Capturing play: Slice of Life #15

Capturing play: Slice of Life #15

Click. Click. Click.

Looking through old classroom photographs, I am struck by how often I captured play.

Tall buildings.

Imaginary lands.

Towering structures.

Beautiful designs.

Camera in hand, I was drawn to the feelings in the room: contemplative planning, joyous giggles, cooperative negotiating.

I was also attracted simply by the results of play themselves.

The physical manifestations that resulted when there was time for play.

What was imagined?

How were invitations offered?

How did nature weave itself into stories?

Capturing play: Slice of Life #15

I love that really I didn’t have much to do with it. My role was peace keeper but that wasn’t a full time gig. I could be observer. Walk around and notice. While the children played, I learned. Saw things in new ways.

Noticed the light.

Felt the community.

I was gifted with time to wonder.

Capturing play: Slice of Life #15

It’s freeing to have no expectations of where things will go.

Then it’s all discovery. All impressive. All about risk taking.

Pure creativity without pre-imposed limits.

Capturing play: Slice of Life #15

There is more and more research to support the benefits of play on the social emotional well being and cognitive development of our learners. In our quest for the most meaningful learning opportunities for our students, we need to make room for play.

Bad Irony: Slice of Life

I am participating in the Slice of Life challenge to write and publish a post every day in March.

Slice of Life is hosted by Two Writing Teachers. I thank them for the community they provide. Read more slices here.

24 thoughts on “Capturing play: Slice of Life #15

  1. Hurrah for play. I did Genius Hour with my kiddos two years ago. They did a lot of building. Pure play. We need to see more of this in all of our elementary school classrooms.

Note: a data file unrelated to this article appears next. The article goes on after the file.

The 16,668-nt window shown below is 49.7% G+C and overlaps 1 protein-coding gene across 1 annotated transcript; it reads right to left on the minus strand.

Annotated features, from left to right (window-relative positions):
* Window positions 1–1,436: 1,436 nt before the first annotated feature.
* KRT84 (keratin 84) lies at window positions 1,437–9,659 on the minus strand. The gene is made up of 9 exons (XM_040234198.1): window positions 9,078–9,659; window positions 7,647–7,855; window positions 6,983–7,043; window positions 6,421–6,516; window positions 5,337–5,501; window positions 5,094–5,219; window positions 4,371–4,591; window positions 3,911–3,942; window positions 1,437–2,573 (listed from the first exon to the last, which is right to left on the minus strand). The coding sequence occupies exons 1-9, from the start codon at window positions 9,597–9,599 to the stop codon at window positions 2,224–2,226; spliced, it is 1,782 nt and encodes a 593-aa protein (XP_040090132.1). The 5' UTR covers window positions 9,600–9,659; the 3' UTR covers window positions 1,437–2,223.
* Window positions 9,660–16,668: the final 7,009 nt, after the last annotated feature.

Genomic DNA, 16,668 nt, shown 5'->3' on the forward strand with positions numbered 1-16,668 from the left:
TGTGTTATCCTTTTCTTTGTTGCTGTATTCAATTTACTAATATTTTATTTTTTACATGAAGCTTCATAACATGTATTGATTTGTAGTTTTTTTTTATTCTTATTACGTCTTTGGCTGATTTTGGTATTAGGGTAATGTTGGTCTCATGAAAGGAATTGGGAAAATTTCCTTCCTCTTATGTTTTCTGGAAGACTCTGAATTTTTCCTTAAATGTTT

2. Thanks for this reminder of the value of play time. I usually try to squeeze play in on Fridays. Creativity emerges from play.

  3. In our early classrooms, it was a usual thing for the classes to build block cities. I know that my granddaughter was in charge of the theater building, and talked about all the things that were planned for it. One year this same teacher (whom many of my older students had had) took my class and led them through their own block city play. They loved it. I think that’s why it was always wonderful to see the older kids “play” in the outdoor times we had. They created so many ideas of things to do in deserts and forests and rainforests. I’m sorry that some don’t get the opportunity. It’s rather like dreaming, too.

  4. This is such an important post–not just about what our students need but about the approach we teachers need to take, at least sometimes, in our classes. We need to provide time and space without expectations of where we’re going. We so rarely do this in our classrooms. Instead, we tell students where we’re going, we take them there, and then we tell them where we’ve been–and we get dinged on our evaluations if we don’t. But the limited space of our certain expectations is not always the space where learning and growth happens. Thank you for this.

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